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Wednesday, 8 June 2011


Sophie stood in the middle of the sitting room and stared at her father.  She had her hands on her hips.  Her stone face left Jonathan in no doubt that she was very, very angry.  She stared but did not flinch.  It seemed like five long minutes before she said:  “You have a date with that mad woman from the deli, the same woman who accused me of shoplifting when I was fifteen, the old hag who nearly got me put in prison.  How could you? She’s a witch and I’m not happy that my own father is cavorting with the enemy.”
“Don’t you think you are going a bit over the top, Sophie?  I mean that whole cheese portions thing was just a misunderstanding.”  Jonathan braced himself.
“A misunderstanding!  She kidnapped me and incarcerated me in her smelly storeroom for over an hour until you came to get me out, and you call it a misunderstanding.  You should have sued her.  But, oh no, you’d rather seduce her with a box of popcorn and a pizza.”  Sophie seemed to spit a little as she said the last two words beginning with p.
“Actually, she asked me out, so there!”  Jonathan thought he had gained the upper hand for a second or two, but then it dawned on him that he had handed his daughter a gift in her current mood.  He had failed to remember the old business adage that the worst time to think of the best thing to say is when the words are coming out of your mouth.
“What?’ said Sophie in exasperation.  “She asked you out on a date.  What a conniving old dragon.  Are you mad?  Can’t you see what she’s up to?  She wants to get her claws into you and then trap you into a relationship so that she can move in here.  There she is all divorced, cocky and available and there you are abandoned, redundant and available.  There’s just one snag, a little snag called Sophie.  Wait a minute, is that why you’ve been trying to get me out of here?  Are you two plotting against me?  I don’t believe any of this.  I cannot get my head round my own father in cahoots with the deli devil woman.  I’m going out for a walk.”
Jonathan tried to stop her but Sophie brushed past him and slammed the door behind her.  She had looked close to tears.  What a mess.
Sophie walked to the park and sat on a bench.  She watched a squirrel scampering along the grass, then up a tree, across a long branch, before disappearing into the foliage.  Just then Matt approached her.  Matt was one of the students who lived across the hall from her at Maple Court.
“Hi, it’s Sophie, isn’t it?” he asked.
“Yes, and you’re Matt.  It seems daft that we only met once on the landing on New Year’s Eve and we haven’t crossed paths for months.  How are you?”
Matt sat down on the bench.  “I’m fine.  I’ve just finished at Uni and was on my way to the pub for a quick one.  Do you want to come along?  I’m meeting the girls.”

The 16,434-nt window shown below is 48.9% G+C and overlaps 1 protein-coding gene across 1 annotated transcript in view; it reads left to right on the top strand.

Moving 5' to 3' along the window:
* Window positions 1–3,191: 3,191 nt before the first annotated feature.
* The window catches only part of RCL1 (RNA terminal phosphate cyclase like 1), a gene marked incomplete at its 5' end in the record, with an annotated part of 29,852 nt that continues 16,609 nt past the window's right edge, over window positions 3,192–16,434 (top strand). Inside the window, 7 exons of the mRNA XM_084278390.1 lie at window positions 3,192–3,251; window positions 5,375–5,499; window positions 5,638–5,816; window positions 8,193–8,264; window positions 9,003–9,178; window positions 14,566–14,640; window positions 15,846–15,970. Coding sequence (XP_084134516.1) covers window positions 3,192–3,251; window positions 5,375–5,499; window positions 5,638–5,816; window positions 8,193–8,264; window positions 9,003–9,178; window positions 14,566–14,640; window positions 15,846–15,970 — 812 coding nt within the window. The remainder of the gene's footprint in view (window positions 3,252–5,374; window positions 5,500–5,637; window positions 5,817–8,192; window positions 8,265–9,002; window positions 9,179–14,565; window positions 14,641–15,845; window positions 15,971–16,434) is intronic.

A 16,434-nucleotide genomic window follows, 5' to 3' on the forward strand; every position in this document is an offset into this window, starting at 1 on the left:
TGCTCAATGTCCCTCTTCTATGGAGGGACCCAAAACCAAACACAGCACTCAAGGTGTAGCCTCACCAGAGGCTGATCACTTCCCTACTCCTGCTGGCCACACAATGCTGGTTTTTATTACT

“I’d love to,” said Sophie.
The Royal Artichoke was near Maple Court.  Matt reintroduced Sophie to Maxine and Cass, the other students from the third floor flat, and then went to buy a round.  After a couple of hours and several rounds, the group decided to go for a curry.  The conversation covered all sorts of topics, and with tongues loosened by alcoholic persuasion, Sophie had off-loaded the story of her father and Dot and her feeling that her days were numbered at Maple Court.  Cass let slip that she found the woman in the deli a bit creepy.
“What do you mean, creepy?” asked Sophie, interested in any negative angle of that woman.
“Well, I was coming home late one night, or early morning I should say and, yet again, the lift was out of order, so I started climbing the stairs.  I had just turned the corner on the second floor and there she was sitting on the stairs just staring.  I jumped a bit but she didn’t move.  I said hello but she said nothing.  It was as if I wasn’t there.  It gave me the willies.  But the next afternoon I was in the deli buying some salami and olives and she didn’t bat an eyelid.  She was jolly and nice to all the customers.  I think she’s a bit of a Jekyll and Hyde, if you ask me.”
“Yeah, Cass was trembling when she came into the flat,” said Maxine, “we had to calm her down.”
“Anyway, Max thinks you’re Dad is hot,” butted in Matt to lighten the mood.
“Shut up, Matt,” said an affronted Maxine.  “Now if that was true, that would be creepy.  He’s old enough to be my……well, you know.”
“It’s quite a compliment that people find him attractive, but I don’t really want that old crone nabbing him.  He’s a bit vulnerable what with my Mum leaving and his redundancy and I want to protect him a bit.”  Sophie sighed.
“We need to buy some groceries before the shop closes,” said Cass, “especially toilet rolls, Matt.  You seem to go through sheets and sheets of that, big bum.”
“It’s not what you might think.  Anyway, I can never understand why toilet roll manufacturers perforate the sheets into little squares.  Who do you know only uses one square at a time?”  Matt reddened a little.
“We don’t monitor other people’s lavatory habits, Matthew.  Are you doing a thesis on it?”  Maxine, Cass and Sophie cackled, and Sophie realized that she had not had a good belly-laugh since the Cow left.  It felt good.
Back at the flat, she tip-toed past her father who was asleep on the sofa, with Jim Rockford on the TV getting beaten up by two gangsters.  She blew him a kiss and went to bed.  Jonathan opened one eye and smiled, knowing two things.  His daughter loved him dearly and, despite his reciprocal adoration of her, he had a plan, cruel to be kind, to sort both their lives out once and for all.

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